The next step was to fractionate P. clara bio-molecules to determine the identity of the effector(s).  It was noted that P. clara-mediated trypsin degradation occurs in the presence of Ca2+ ions, signalling autolysis of trypsin.  Fluorescently labelled trypsin also localized to the cell surface, indicating that recruitment of trypsin to the cell surface by P. clara promoted autolysis.  Further analysis employing inhibition of surface glycosylation suggested that a type IX secretion system (T9SS) could be involved in the process of surface recruitment of trypsin.  After identifying putative T9SS components in the P. clara genome, the researchers evaluated the autolysis of trypsin in the presence of a panel of mutants lacking components of the T9SS, which indicated that the product of gene 00502 was the main effector, with the gene product of 00509 as an accessory effector.  This admittedly sketchy summary completed the “what” and “how” part of the analysis. 

Rather than call a halt at this stage, the research was further extended by a series of insightful experiments and analyses, making the implications of this study arresting, rather than just the trite “interesting.”  As stated earlier, trypsin autolysis in the intestine promotes host health by protecting the epithelium.  Additionally, lowering the levels of intestinal trypsin enables higher concentrations and longer persistence of host immunoglobulin A (IgA) at the mucosal surface, preventing pathogens from colonization and multiplication.  As a proof of concept, the researchers found that GF mice pre-colonized with the microbial cocktail of 35 strains including P. clara were more resistant to infection and their tissue pathology was less severe when challenged with the mouse hepatitis virus – 2 (MHV) which is, incidentally, a mouse coronavirus.  This protective effect was not seen when the P. clara in the cocktail was replaced by an isogenic strain mutant in the gene 00502.  Finally, the researchers also analysed the fecal microbiome of COVID-19 patients experiencing diarrheal episodes and found that the absence of homologues of 00502 homologues in the microbiome was correlated with an increased severity of diarrheal episodes.  This provides a key mechanistic insight:  Effector molecules of several pathogens (including the spike protein of SARS-CoV-2) often require proteolytic activation by host proteases for full activity and lowering the availability of active host proteases on mucosal surfaces could well be protective.  Therefore it is amply clear, species like P. clara in the intestinal microbiota guard the host from harm in more ways than one by removing proteases from the scene once they have served their purpose in the right place at the right time.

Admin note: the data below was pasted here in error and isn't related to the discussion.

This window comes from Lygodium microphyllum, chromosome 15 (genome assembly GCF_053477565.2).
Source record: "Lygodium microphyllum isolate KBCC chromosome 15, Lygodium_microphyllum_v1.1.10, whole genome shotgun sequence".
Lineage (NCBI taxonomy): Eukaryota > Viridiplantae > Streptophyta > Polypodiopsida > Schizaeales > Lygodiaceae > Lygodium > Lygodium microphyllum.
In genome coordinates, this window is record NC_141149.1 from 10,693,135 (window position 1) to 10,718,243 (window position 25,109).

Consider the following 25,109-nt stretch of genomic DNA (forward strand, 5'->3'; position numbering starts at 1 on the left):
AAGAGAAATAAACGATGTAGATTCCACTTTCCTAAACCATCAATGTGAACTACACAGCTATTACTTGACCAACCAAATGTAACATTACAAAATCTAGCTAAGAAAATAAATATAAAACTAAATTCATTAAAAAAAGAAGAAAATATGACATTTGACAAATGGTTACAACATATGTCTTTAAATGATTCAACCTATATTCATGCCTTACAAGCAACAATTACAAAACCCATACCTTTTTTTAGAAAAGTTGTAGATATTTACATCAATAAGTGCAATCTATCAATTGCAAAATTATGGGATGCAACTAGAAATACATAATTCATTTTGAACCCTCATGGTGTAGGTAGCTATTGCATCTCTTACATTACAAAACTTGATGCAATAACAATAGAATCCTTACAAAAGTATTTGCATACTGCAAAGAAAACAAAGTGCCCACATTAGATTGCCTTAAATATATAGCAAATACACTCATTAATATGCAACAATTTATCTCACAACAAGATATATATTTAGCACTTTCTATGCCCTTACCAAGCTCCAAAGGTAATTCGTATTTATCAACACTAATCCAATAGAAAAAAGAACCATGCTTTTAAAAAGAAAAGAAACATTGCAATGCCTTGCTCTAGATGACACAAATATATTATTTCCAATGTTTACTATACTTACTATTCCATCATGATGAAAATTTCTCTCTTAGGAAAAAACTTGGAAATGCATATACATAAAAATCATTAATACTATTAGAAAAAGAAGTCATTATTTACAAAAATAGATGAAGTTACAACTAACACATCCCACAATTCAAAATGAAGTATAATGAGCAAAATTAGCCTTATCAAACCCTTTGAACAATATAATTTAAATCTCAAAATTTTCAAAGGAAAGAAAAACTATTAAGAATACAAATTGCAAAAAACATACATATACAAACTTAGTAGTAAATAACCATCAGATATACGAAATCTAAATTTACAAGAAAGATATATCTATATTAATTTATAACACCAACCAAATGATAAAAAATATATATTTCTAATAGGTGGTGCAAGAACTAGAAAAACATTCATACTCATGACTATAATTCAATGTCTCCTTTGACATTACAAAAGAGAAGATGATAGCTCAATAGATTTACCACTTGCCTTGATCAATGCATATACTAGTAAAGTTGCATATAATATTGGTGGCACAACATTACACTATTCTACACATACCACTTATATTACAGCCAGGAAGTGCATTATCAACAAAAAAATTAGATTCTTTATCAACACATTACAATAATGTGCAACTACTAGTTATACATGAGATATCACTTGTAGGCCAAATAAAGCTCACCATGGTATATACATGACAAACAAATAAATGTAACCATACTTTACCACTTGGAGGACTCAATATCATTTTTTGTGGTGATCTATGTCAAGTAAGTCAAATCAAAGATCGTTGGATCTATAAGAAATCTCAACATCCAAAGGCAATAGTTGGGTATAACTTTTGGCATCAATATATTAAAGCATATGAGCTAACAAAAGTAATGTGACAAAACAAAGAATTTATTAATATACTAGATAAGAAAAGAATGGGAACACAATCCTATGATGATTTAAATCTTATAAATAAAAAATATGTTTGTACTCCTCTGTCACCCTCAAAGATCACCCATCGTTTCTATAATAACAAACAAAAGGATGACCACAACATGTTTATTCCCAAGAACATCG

And just by the way, the peer review reports for this paper provide an exemplary window into the peer-review process – in terms of writing, reviewing and responding to reviewers – that could serve as an educational resource for all aspiring (and perhaps even established) researchers.

Notes:

Poster image from Fig. 8 (Extended Data) of Li et al. (2022)1 under the CC BY license.

Disclaimer:  The above post is not intended as medical advice.  No guarantee is expressed or implied regarding the veracity and medical utility of the information provided on external websites and sources.  The opinions expressed herein do not represent the views of the TERI School of Advanced Studies or TERI.

References:

1.  Li, Y., Watanabe, E., Kawashima, Y. et al. Identification of trypsin-degrading commensals in the large intestine. Nature 609, 582–589 (2022).